The Origins of Hamas: Militant Legacy or Israeli Tool?

Author(s): Jean-Pierre Filiu

pp. 54-70

Abstract: Since its creation in 1987, Hamas has been at the forefront of armed resistance in the occupied Palestinian territories. While the movement itself claims an unbroken militancy in Palestine dating back to 1935, others credit post-1967 maneuvers of Israeli Intelligence for its establishment. This article, in assessing these opposing narratives and offering its own interpretation, delves into the historical foundations of Hamas starting with the establishment in 1946 of the Gaza branch of the Muslim Brotherhood (the mother organization) and ending with its emergence as a distinct entity at the outbreak of the first intifada. Particular emphasis is given to the Brotherhood’s pre-1987 record of militancy in the Strip, and on the complicated and intertwining relationship between the Brotherhood and Fatah.


 Reconceptualizing the Israeli-Palestinian Conflict: Key Paradigm Shifts

Author(s): Sara Roy

pp. 71-91

Abstract: In the near 20 years since the Oslo peace process began, Palestinians have suffered losses—socially, economically and politically—arguably not seen since 1948. This altered reality has, in recent years, been shaped by critical paradigm shifts in the way the Israeli-Palestinian conflict is understood and addressed. These shifts, particularly with regard to international acceptance of Palestine’s territorial fragmentation, the imperative of ending Israel’s occupation, the de facto annexation of West Bank lands to Israel, and the transformation of Palestinians into a humanitarian issue—have redefined the way the world views the conflict, diminishing the possibility of a political resolution.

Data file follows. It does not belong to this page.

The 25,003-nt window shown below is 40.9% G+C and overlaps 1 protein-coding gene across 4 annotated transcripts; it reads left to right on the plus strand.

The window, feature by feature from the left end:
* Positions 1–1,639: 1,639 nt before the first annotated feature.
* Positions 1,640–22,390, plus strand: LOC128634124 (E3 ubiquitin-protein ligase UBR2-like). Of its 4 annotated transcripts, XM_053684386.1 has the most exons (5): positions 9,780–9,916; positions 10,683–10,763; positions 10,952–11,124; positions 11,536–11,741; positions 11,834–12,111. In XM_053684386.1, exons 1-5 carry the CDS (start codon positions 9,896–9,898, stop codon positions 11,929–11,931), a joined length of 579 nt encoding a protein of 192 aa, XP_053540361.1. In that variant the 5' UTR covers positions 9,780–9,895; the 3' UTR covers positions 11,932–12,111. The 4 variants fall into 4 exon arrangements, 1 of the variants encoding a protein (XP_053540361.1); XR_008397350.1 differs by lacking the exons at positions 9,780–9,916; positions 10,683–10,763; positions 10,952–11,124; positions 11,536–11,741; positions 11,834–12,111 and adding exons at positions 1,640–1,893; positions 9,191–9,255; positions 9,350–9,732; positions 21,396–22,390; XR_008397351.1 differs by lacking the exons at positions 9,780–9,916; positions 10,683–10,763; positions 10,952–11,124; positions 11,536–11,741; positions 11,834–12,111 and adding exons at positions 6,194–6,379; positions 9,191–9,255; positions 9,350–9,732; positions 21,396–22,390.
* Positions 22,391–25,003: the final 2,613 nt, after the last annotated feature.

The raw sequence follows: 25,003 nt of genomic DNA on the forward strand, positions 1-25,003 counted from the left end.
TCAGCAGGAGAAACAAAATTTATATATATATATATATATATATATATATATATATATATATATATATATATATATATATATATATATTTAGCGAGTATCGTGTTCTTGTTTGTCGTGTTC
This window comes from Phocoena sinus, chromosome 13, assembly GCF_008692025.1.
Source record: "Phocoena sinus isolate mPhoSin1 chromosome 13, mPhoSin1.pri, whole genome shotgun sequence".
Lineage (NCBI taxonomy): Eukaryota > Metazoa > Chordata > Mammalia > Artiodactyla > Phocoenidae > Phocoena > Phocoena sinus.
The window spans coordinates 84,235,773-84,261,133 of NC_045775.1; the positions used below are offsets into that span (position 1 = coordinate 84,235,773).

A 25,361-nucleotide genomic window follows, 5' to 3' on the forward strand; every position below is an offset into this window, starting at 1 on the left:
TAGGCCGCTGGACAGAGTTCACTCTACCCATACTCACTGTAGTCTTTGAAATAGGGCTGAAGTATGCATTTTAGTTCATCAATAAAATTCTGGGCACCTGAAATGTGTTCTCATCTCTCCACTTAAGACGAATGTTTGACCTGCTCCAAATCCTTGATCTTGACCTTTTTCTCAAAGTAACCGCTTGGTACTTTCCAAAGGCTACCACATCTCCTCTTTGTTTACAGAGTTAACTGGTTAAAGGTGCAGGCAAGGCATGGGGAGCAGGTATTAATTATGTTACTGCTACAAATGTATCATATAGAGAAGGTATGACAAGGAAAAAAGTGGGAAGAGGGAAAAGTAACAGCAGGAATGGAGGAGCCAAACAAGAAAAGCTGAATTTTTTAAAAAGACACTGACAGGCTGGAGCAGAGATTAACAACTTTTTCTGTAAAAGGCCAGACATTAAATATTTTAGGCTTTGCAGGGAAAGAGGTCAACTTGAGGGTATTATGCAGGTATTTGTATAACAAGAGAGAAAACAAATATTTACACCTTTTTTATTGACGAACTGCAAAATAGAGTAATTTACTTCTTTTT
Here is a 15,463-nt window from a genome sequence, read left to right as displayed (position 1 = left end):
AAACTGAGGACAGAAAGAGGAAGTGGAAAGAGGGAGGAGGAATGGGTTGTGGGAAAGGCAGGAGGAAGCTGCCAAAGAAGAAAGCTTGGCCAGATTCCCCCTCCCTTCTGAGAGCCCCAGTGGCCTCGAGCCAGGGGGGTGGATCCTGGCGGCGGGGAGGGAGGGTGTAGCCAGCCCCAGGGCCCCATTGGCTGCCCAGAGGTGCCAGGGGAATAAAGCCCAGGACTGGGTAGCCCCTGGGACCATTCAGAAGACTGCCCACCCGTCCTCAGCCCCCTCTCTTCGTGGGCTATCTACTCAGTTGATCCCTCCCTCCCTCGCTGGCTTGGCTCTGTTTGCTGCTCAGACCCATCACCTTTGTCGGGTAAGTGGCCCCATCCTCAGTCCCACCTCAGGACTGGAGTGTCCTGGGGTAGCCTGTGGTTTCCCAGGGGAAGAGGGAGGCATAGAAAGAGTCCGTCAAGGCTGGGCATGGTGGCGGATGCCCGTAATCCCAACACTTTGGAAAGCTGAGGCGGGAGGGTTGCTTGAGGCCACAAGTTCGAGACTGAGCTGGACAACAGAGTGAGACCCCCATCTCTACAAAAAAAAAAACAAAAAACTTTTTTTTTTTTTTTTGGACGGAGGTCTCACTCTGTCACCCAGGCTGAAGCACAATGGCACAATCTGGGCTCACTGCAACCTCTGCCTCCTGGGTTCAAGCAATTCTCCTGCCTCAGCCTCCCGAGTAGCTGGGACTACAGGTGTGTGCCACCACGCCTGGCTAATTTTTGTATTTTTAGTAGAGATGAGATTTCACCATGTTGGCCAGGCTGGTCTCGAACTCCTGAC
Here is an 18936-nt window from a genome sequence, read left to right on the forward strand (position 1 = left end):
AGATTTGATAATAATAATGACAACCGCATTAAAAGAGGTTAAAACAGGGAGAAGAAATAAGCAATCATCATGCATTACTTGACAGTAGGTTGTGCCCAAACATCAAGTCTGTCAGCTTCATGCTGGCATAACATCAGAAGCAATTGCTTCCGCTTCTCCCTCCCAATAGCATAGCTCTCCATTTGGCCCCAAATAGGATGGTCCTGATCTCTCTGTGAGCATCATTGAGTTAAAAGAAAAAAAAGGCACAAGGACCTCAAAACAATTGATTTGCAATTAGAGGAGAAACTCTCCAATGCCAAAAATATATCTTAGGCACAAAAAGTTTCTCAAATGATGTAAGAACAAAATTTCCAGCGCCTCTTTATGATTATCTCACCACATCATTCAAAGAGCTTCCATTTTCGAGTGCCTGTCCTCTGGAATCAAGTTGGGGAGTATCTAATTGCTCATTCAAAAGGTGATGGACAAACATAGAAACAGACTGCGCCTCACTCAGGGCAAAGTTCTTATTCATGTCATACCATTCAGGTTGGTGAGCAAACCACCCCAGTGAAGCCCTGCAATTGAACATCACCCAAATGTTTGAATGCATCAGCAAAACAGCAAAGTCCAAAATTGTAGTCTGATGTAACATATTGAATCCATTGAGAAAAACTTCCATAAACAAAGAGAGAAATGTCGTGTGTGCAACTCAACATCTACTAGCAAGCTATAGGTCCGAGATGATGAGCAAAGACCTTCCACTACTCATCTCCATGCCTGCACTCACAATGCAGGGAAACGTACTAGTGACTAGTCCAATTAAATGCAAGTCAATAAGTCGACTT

Reflections on a Lifetime of Engagement with Zionism, the Palestine Question, and American Empire: An Interview with Noam Chomsky

Author(s): Mouin Rabbani

pp. 92-120


 Review: Remembering Palestine in 1948: Beyond National Narratives

Author(s): Weldon C. Matthews

pp. 121-122


 Review: Late Ottoman Palestine: The Period of the Young Turk Rule

Author(s): Dana Sajdi

pp. 122-123


 Review: Colonialism and Christianity in Mandate Palestine,

Author(s): Anthony O’Mahony

pp. 123-125


 Review: Palestinian Women: Narrative Histories and Gendered Memories

Author(s): Anaheed Al-Hardan

pp. 125-126


 Review: The Palestinians in Israel: The Conflict Within,; Arab Minority Nationalism in Israel: The Politics of Indigeneity (Routledge Studies on the Arab-Israeli Conflict),

Author(s): Nimer Sultany

pp. 126-130


 Review: Militarism and Israeli Society,

Author(s): Zvi Ben-Dor Benite

pp. 130-131


 Review: Nation and History: Israeli Historiography between Zionism and Post-Zionism; Zionism and the Roads Not Taken: Rawidowicz, Kaplan, Kohn

Author(s): Ephraim Nimni

pp. 131-136


 Arab Views

pp. 137-138


 Selections from the Press

pp. 139-160


 Photos from the Quarter

pp. 161-168


 Update on Conflict and Diplomacy

pp. 169-204


 Settlement Monitor

pp. 205-218


 A1. European Members of UN Security Council, Joint Statement on Jerusalem, New York, 20 December 2011

pp. 219-220


 A2. European Union, Internal Report on “Area C and Palestinian State Building,” Brussels, January 2012 (excerpts)

pp. 220-223


 A3. EU Heads of Mission, Report on East Jerusalem, Jerusalem, 10 February 2012 (excerpts)

pp. 223-232


 B. B’Tselem , “Three Years since Operation Cast Lead: Israeli Military Utterly Failed to Investigate Itself,” Jerusalem, 19 January 2012.

pp. 232-235


 C. Khaled Elgindy, “The Middle East Quartet: A Post-Mortem,” Washington, D.C., February 2012 (excerpts)

pp. 235-240


 Bibliography of Periodical Literature

pp. 241-251



p. 252



pp. 253-284

Cite: Kark & Frantzman, The Negev: Ottoman and British Policy